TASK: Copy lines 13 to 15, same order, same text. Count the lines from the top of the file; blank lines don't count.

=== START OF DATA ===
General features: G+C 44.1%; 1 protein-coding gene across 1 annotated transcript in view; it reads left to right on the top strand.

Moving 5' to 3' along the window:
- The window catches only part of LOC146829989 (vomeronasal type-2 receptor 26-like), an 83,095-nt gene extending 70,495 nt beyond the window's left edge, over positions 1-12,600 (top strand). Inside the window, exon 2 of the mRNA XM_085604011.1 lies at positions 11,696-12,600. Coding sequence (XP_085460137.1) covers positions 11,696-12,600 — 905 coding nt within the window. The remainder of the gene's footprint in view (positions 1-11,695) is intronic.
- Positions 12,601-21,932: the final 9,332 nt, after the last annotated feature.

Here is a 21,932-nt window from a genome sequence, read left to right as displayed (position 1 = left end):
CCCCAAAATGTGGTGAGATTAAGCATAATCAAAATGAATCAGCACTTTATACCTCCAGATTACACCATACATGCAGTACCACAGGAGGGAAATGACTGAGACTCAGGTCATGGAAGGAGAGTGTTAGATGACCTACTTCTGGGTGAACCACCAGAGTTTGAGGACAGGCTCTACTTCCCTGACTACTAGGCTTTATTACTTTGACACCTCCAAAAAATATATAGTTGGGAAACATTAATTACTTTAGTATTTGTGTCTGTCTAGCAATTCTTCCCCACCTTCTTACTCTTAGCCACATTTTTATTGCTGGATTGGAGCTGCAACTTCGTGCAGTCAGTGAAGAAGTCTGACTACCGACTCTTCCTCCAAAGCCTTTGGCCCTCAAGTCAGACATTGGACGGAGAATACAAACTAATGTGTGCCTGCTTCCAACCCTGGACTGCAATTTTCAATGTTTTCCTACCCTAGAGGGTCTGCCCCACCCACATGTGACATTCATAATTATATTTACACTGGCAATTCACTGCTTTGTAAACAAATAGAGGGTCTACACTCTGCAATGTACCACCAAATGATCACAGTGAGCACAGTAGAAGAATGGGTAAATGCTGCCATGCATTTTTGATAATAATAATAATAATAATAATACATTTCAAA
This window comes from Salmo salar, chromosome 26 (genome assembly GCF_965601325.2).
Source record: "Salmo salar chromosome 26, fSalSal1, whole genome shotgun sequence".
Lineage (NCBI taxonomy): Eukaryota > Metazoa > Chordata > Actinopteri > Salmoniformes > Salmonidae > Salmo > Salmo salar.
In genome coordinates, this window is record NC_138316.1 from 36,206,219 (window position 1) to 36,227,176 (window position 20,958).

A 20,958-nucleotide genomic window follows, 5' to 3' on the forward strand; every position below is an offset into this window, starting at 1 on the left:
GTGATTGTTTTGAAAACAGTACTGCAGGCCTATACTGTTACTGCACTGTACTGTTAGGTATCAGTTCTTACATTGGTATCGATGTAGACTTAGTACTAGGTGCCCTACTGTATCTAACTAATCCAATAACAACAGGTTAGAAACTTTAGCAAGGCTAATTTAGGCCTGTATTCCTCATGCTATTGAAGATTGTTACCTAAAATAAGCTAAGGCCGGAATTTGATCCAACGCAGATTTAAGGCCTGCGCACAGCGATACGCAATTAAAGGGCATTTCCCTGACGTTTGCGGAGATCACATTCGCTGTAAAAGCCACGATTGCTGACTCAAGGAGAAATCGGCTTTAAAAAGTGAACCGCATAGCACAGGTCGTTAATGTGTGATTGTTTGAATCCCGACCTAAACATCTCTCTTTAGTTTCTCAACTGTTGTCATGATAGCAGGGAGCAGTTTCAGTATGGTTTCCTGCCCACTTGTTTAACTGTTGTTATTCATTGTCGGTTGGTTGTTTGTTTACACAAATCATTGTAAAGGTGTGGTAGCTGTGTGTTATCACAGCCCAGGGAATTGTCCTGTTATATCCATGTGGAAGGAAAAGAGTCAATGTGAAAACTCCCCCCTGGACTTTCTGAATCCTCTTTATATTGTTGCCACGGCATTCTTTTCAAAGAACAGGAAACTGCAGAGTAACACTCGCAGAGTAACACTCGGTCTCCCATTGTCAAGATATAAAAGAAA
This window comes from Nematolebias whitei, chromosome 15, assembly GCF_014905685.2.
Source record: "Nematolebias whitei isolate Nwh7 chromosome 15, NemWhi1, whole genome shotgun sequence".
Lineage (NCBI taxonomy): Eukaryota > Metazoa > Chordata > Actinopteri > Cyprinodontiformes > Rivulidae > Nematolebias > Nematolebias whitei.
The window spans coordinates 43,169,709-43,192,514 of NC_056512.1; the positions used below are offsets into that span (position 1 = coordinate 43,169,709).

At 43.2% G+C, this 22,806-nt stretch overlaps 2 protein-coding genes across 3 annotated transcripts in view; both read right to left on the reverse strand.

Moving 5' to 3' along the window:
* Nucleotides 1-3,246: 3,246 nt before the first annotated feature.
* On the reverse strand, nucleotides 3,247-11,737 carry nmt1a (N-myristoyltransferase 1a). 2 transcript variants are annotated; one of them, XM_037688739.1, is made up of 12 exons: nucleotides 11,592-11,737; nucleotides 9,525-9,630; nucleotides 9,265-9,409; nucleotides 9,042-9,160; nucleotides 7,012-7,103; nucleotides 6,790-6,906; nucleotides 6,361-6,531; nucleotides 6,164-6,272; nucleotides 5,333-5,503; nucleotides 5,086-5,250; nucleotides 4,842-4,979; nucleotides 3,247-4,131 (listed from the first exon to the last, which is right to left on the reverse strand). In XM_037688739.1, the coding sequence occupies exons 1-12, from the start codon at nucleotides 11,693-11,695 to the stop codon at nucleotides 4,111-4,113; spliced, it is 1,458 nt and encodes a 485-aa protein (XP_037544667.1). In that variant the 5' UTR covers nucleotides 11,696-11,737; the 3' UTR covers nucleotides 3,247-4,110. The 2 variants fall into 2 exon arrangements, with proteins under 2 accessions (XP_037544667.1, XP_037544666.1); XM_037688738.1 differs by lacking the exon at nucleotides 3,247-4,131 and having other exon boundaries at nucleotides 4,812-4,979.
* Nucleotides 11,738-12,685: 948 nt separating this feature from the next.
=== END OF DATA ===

This window comes from Nematolebias whitei, chromosome 15, assembly GCF_014905685.2.
Source record: "Nematolebias whitei isolate Nwh7 chromosome 15, NemWhi1, whole genome shotgun sequence".
Lineage (NCBI taxonomy): Eukaryota > Metazoa > Chordata > Actinopteri > Cyprinodontiformes > Rivulidae > Nematolebias > Nematolebias whitei.